his horse to my place here in Waltham. The result of that connection is a colt that entirely follows after the breed of the horse.
Mr. — In the case just mentioned, the mare, in the first place, was driven to the sire, and she was freely exercised. The action of the heart was stimulated ; her blood was warm; her whole muscular system was developed ; the whole system of circulation was in a high state of activity: and the result of the connection was a colt that closely resembled the mare. In the last case, the stallion was driven to the mare, and he was exercised. His heart was warmed up naturally into a high state of action; the circulation of the blood was vigorous; the blood was warm ; the whole muscular system was fully developed, and there was vitality there, there was life there: there was an extra condition of life. It may be that that may have something to do with this great subject; that is, that, in order to secure the best results, it is necessary to have the best conditions of life and activity in both sire and dam. Mark, that in the first case, where the mare was travelled, the result was, that her conditions were repeated : when the stallion was travelled, the result was, that his conditions were repeated.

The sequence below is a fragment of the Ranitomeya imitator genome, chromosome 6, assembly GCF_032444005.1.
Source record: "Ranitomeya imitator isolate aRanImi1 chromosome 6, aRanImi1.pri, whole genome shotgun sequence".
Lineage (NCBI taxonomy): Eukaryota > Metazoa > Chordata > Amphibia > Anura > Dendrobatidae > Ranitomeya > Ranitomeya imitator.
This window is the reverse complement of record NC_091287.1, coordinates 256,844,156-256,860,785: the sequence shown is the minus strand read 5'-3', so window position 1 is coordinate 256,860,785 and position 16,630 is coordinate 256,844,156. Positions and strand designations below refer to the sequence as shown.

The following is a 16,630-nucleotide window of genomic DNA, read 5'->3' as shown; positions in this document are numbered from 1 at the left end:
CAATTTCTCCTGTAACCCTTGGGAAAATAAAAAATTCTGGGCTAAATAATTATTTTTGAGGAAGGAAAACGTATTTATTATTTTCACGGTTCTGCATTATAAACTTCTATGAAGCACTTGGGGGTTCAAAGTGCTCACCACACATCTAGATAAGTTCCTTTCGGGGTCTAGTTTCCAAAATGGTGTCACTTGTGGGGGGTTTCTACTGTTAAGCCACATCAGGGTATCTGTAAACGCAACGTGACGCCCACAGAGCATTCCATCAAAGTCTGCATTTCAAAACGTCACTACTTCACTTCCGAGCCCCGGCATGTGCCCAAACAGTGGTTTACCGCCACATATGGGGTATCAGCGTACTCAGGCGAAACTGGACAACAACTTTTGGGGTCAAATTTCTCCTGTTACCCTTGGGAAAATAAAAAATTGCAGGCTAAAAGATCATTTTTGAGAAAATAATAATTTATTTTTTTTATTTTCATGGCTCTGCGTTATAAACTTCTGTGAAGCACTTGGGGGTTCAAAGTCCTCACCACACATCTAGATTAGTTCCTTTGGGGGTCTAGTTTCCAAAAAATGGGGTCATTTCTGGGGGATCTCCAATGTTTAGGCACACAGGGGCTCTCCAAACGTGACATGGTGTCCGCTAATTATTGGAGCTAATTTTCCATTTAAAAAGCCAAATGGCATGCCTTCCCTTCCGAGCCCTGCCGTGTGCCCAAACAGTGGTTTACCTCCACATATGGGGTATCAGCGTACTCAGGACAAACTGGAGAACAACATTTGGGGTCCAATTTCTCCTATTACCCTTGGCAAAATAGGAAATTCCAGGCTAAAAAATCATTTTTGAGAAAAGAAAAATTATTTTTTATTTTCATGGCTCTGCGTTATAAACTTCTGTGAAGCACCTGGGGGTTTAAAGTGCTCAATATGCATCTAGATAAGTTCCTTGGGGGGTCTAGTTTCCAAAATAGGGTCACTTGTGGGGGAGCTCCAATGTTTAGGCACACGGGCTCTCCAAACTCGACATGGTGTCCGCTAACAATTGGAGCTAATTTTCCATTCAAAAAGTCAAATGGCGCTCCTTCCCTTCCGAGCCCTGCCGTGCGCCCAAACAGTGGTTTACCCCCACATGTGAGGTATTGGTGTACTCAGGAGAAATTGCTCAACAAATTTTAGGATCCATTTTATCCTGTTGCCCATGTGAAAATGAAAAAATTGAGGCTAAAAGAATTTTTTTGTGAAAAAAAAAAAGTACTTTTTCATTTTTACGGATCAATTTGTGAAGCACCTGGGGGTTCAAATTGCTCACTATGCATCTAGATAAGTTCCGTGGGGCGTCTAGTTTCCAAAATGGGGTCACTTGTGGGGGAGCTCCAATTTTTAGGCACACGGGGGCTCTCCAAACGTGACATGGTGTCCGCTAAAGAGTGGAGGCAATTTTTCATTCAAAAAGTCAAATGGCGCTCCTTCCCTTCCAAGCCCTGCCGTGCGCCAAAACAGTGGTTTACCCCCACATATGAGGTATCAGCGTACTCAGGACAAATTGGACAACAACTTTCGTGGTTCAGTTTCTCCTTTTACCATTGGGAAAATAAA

The CHAIRMAN. I will call upon the secretary of the New Hampshire Board of Agriculture, Mr. Adams.
Mr. J. O. ADAMS of Manchester. I had supposed that it was so near the close of the morning session, that I should not have any occasion to say a word this morning. I will say but a single word ; and I do that merely to answer the call, because I am unwilling to shirk any position. But you could not have called upon me to say a word upon any subject connected with 'agriculture with which I am less familiar than with this. It has occurred to me, however, during the discussion that we have had, that some points, perhaps, have been omitted, or have not been made very prominent, that are worthy of some notice; and I will suggest one, at least, that I believe has hardly been touched upon; and that is the matter of breeding from immature animals. I believe the lecturer made scarcely an allusion to that.
It seems to me that it is a fault with most of our breeders,
particularly, perhaps, with those who breed neat-stock, although the breeders of horses are not exempt from the